24
Aug2018

Tax Trial vs. Criminal Trial. ECHR, Lungu & others vs. Romania

A final decision in a tax trial does not prevent a criminal trial, the outcome of which may be completely different – a myth of the prosecutor’s office and of the criminal courts recently broken by the European Court of Human Rights in legal affair Lungu & others vs. Romania.

Essentially, Mr. Lungu was the sole shareholder and administrator of two companies (Supermag Imperial and Supermag Diversitas) with the registered office in Gura Humorului, the object of which is the reconditioning and the reselling of used tyres. From December of 2000 to July 2001, Supermag Imperial imported tens of thousands of tyres, benefiting from tax relief, considering the fact that the company was an “investor in a deprived area” (reimburstment of customs duties and VAT). Following some tax inspections from 2001 to 2002, Supermag Imperial was attributed the fact that they didn’t process the tyres before the reselling, which justifies the loss of tax relief and the establishing of tax liability including by paying accessory tax liabilities (the total value of the tax liabilities being estimated by the Court to 140,000 euros). Equally, with respect to criminal liability, the tax authorities referred the prosecutor’s office.

In tax procedure, Supermag Imperial contested the inspection acts. Following the expertise administrated under the court’s authority, it was determined that from a total of 30,518 imported tyres, only a number of 464 tyres were sold without being processed. By a judgment from the 17th of December 2002 of the Suceava Tribunal, Supermag Imperial’s tax liabilities were partially annulled, except the ones related to the unprocessed tyres (the maintained liabilities being of approximately 60 euros). The Suceava Court of Appeal – the Commercial Section of Administrative and Tax Law Division confirmed the Suceava Tribunal’s judgment on the 3rd of July 2003.

At the same time, a criminal procedure was being carried out, concerning fraud accusations against Mr. Lungu, the company’s administrator. He was also arrested from the 10th to the 29th of August 2001. The prosecutor administrated three expertises with different conclusions: following the verification and the compensation of the Supermag Imperial and Supermag Diversitas’ stocks, 162 tyres that would bear tax liability could not be justified (the first expertise report); following the verification and the compensation of the two companies’ stocks, there were no tax liabilities to be fulfilled (the second expertise report); the stock compensation was not possible, so there is a prejudice of tax nature (the third report). Consistently, the criminal courts gave Mr. Lungu a suspended sentence of two years in prison for tax evasion and ordered him to pay, in solidarity with the companies, the prejudice of approximately 130,000 euros. The last judgment in the criminal trial was delivered on the 5th of December 2005 by Suceava Court of Appeal – the Criminal Section.  It is worth mentioning the fact that the applicants have invoked, including before the Court of Appeal, the authority of res judicata of judgment from the 3rd of July 2003 of the the Commercial Section of Administrative and Tax Law Division. The Criminal Section, referring article 22 of the former Criminal Procedure Code, ruled out these arguments, concluding that the criminal court is not bound by the civil court’s findings with regard to determining the existence of the crime and the guilt of the defendant.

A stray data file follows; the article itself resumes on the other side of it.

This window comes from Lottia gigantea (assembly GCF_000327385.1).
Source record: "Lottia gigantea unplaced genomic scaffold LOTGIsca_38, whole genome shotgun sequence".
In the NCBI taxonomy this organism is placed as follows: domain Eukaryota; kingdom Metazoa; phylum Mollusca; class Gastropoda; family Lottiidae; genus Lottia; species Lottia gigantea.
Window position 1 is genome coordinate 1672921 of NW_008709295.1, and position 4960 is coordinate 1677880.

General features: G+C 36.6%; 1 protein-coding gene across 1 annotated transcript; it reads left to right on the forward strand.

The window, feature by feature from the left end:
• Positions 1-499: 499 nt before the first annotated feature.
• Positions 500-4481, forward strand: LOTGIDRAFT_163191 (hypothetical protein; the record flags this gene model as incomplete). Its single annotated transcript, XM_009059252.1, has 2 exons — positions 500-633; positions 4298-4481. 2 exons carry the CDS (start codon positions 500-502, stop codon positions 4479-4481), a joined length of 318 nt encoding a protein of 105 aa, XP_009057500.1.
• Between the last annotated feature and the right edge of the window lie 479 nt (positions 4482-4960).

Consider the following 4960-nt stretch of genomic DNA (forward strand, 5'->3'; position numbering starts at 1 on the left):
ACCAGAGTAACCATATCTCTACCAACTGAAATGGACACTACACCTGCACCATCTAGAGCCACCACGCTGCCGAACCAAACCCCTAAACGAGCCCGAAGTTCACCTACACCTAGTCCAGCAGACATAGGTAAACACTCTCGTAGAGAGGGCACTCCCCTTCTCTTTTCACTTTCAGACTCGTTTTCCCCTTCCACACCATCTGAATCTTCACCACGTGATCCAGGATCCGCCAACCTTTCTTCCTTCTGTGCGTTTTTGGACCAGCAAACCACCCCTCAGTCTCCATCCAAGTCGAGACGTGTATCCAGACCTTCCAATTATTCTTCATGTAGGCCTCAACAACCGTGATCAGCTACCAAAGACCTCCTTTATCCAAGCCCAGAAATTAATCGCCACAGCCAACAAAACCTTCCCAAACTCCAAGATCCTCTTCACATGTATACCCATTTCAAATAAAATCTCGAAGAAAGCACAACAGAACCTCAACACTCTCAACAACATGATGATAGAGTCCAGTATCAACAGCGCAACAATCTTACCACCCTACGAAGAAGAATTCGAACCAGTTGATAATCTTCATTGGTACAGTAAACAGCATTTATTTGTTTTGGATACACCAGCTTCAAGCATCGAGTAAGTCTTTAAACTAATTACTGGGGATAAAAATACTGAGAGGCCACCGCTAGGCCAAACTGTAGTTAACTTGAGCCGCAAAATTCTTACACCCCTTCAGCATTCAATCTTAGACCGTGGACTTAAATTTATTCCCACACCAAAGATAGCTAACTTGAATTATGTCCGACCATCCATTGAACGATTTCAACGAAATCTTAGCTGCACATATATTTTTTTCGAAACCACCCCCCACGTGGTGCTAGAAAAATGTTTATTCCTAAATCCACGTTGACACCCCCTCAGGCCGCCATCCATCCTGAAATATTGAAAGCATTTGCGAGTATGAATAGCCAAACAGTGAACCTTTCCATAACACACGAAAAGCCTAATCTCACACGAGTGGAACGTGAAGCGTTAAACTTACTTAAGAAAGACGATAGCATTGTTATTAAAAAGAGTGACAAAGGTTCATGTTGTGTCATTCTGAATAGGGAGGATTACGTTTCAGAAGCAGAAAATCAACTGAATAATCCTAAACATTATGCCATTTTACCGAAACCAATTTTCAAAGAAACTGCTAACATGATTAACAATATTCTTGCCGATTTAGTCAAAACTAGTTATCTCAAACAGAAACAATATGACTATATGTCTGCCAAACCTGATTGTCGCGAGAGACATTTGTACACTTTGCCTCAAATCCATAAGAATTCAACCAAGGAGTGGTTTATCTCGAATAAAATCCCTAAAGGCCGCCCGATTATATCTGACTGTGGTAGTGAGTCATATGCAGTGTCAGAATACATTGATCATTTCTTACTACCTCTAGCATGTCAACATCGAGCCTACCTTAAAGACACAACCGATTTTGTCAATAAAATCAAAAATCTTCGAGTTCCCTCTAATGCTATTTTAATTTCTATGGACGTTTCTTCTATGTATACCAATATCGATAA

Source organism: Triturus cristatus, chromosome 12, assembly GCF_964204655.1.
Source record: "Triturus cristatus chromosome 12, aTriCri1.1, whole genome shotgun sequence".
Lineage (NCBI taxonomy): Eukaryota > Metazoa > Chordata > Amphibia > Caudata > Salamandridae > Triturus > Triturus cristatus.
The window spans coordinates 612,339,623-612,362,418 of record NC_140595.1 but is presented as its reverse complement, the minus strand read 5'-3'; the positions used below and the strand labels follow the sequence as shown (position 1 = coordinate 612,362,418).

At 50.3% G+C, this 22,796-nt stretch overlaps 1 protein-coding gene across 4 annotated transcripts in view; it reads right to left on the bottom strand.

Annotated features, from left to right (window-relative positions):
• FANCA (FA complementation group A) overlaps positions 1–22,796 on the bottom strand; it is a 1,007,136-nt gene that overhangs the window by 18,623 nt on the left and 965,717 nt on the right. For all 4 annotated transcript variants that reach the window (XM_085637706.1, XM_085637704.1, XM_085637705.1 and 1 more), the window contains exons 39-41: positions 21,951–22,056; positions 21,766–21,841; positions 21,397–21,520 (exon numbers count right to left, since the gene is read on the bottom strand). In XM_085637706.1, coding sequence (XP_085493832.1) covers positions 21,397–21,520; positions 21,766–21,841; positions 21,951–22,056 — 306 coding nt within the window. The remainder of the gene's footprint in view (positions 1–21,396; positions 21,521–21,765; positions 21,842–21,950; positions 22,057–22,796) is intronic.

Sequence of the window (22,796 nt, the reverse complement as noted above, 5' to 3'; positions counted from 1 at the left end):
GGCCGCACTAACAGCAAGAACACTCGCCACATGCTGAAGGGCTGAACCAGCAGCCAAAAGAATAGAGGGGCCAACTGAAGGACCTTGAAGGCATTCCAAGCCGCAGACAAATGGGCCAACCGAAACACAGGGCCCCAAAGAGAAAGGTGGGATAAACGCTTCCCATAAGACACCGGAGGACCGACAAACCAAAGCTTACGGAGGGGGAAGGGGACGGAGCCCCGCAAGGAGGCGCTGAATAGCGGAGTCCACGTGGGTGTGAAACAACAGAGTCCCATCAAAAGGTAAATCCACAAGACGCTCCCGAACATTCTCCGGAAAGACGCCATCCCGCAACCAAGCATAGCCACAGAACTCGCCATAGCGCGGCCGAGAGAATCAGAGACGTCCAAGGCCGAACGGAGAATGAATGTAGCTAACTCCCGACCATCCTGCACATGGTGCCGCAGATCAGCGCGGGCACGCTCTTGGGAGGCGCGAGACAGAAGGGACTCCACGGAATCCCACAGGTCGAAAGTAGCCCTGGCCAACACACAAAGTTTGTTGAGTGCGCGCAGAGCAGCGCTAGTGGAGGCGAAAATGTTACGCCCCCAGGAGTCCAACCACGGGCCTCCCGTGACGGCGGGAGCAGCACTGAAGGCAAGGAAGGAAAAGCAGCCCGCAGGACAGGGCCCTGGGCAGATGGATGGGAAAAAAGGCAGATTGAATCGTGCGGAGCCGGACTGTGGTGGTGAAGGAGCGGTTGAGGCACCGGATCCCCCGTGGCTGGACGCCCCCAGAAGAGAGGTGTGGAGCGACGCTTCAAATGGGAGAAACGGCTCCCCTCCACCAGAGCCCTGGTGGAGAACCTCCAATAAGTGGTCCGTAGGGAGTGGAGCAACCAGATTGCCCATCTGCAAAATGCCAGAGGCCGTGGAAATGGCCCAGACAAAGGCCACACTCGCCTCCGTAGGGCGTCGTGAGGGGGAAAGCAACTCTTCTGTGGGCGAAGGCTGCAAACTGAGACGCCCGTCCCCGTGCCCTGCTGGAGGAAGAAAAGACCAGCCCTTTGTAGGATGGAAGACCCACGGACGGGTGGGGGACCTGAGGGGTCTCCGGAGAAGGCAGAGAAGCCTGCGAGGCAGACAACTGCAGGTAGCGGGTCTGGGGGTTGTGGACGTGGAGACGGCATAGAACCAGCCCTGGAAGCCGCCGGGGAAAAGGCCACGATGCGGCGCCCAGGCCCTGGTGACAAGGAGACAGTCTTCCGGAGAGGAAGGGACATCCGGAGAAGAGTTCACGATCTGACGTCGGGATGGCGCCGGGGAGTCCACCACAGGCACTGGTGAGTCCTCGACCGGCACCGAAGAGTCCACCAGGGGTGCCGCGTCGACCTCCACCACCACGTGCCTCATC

By the judgment delivered on the 21st of October 2014, the European Court of Human Rights determined the violation of article 6 § 1 of the Convention. The Court’s arguments are more than eloquent:

“However, the simultaneous and parallel carrying out of two independent procedures regarding the same act, that led the criminal section of the Court of Appeal to a new assessment of these actions, radically different from the previous judgment delivered by the commercial section of the same Court of Appeal infringed the principle of legal certainty (…) Consequently, by returning to a point of the trial that had already been solved and was the subject of a final judgment, and without due cause, the Court of Appeal infringed the principle of legal certainty. For this reason, the claimant’s right to a fair trial in the sense of article 6 § 1 of the Convention was violated.” (paragraphs 46-47).

In Costaş, Negru & Asociaţii’s opinion, this judgment should serve as a chance of reflection especially for the prosecutor’s office. In many situations, tax liabilities on which the prosecutor’s office notification was based on are reduced or eliminated during the tax trial. In an adjacent field – insolvency, it is determined that the associates and the administrator’s liability cannot be established for the company’s tax liabilities. In the presence of certain judgments that hold the authority of res judicata, the prosecutor’s office continues its investigation, and the criminal courts, with momentum, confirm the assertions of the prosecution and deny any attempt to exercise the rights governed by the Convention. The European Court of Human Rights tells us, by its judgment in legal affair Lungu & others vs. Romania, that this kind of behaviour is unacceptable.

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